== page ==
One limitation of our study is the potential confounding factor that is the eventual overlap between summer time and the timeline of the post-outbreak study period. Based on our past experience observing college students’ behavior, with generally fewer constraints of academic activities, college students tend to be more active during summer time, therefore we believe our findings regarding reduced movement in our post-outbreak group still serve to accentuate the effect of the pandemic on student mobility patterns.

8 Conclusion

In this paper we presented our findings from a two-period smartphone sensing study we conducted using college student participants at a major US public university before and during the COVID-19 pandemic. We focused on the mobility patterns revealed by the GPS data collected from the students’ smartphones and applied three analytical methods, namely principal component analysis, circadian rhythm analysis, and digital phenotyping, to characterize the differences in intradaily movement patterns between the two groups. Our findings suggest that compared to the pre-COVID group, students in the mid-COVID group (1) registered significantly more movement during the day rather than in the morning (8-10am) and in the evening (7-9pm); (2) exhibited significantly less intradaily variability in their daily movement, and (3) had a significant lower correlation between their mobility patterns and their depression symptoms. These findings together portray a less active, less structured, and more home-bound daily movement routine of college students in the post-outbreak group and deepen our understanding of the ways college students’ daily lives have been affected by the COVID-19 pandemic.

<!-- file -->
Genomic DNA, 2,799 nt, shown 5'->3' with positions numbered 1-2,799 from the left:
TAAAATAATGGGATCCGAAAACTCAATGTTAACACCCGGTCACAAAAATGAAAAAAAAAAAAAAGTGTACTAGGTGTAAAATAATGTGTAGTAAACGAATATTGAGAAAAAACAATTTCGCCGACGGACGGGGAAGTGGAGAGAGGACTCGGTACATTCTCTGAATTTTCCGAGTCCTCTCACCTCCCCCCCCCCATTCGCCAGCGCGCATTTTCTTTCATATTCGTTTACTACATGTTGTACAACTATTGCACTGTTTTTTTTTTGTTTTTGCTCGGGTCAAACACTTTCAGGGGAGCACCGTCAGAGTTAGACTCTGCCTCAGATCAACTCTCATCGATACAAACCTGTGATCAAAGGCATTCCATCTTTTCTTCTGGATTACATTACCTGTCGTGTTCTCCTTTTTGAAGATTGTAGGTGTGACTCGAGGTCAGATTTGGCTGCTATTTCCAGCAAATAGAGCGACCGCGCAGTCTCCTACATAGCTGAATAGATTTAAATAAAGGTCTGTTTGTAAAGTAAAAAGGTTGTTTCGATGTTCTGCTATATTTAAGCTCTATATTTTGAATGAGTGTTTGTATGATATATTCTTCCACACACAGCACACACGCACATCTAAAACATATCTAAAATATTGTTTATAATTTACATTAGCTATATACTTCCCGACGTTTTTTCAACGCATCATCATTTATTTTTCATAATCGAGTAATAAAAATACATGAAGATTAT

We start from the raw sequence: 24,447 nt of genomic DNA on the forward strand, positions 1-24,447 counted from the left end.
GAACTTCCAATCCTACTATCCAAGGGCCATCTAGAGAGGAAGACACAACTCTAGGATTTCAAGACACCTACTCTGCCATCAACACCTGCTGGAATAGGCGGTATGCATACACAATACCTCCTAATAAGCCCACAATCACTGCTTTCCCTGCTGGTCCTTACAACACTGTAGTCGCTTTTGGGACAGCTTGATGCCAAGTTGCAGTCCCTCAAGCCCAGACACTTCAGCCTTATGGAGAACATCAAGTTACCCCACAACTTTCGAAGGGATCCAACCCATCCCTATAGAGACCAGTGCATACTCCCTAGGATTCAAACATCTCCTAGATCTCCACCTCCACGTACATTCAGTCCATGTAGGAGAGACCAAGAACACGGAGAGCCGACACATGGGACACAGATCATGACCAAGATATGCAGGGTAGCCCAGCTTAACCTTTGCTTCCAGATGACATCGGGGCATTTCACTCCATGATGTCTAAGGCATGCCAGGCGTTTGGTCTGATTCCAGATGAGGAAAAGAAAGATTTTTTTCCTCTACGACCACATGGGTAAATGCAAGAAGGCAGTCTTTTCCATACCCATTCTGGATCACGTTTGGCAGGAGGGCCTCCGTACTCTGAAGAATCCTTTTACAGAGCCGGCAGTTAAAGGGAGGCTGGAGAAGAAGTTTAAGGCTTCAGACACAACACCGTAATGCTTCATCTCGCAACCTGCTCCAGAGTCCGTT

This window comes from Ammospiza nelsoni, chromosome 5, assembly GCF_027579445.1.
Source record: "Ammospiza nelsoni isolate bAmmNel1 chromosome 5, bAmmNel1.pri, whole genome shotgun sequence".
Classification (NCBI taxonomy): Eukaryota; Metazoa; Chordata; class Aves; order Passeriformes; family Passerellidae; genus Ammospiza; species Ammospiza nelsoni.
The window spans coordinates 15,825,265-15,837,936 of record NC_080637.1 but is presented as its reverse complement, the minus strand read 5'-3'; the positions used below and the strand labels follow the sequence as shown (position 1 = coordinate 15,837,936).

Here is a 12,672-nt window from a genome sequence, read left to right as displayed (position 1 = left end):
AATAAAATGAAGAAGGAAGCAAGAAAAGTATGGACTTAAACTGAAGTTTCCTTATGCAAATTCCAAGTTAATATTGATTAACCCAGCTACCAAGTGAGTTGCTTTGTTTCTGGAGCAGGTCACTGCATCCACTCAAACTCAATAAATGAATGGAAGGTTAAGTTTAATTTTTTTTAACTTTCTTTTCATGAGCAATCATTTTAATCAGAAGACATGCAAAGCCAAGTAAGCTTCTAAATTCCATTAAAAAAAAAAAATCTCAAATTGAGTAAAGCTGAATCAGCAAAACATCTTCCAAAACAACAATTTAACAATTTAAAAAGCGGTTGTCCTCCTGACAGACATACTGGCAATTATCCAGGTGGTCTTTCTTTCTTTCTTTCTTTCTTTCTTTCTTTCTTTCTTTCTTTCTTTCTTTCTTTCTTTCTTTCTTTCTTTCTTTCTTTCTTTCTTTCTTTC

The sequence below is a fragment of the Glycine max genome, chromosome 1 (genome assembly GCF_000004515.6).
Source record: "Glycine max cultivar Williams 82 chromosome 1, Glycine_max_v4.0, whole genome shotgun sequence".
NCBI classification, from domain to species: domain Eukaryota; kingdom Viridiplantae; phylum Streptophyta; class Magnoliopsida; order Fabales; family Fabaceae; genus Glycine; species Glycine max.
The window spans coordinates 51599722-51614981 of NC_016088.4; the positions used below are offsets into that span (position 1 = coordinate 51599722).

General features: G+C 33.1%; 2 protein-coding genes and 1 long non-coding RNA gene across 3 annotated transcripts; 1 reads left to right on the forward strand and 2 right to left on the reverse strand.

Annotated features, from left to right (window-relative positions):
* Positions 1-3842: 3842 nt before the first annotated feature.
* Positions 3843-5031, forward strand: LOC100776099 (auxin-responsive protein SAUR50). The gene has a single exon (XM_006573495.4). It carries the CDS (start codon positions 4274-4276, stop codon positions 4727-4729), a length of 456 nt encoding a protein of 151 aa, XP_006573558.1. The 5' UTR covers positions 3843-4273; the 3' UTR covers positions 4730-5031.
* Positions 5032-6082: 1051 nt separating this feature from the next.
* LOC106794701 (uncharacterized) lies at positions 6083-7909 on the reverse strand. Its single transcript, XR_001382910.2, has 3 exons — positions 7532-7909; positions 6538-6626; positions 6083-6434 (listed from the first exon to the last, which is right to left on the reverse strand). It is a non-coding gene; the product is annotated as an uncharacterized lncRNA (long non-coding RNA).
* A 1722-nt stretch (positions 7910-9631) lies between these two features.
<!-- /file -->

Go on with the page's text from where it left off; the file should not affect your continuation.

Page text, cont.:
This work was supported by Whole Communities—Whole Health, a research grand challenge at the University of Texas at Austin.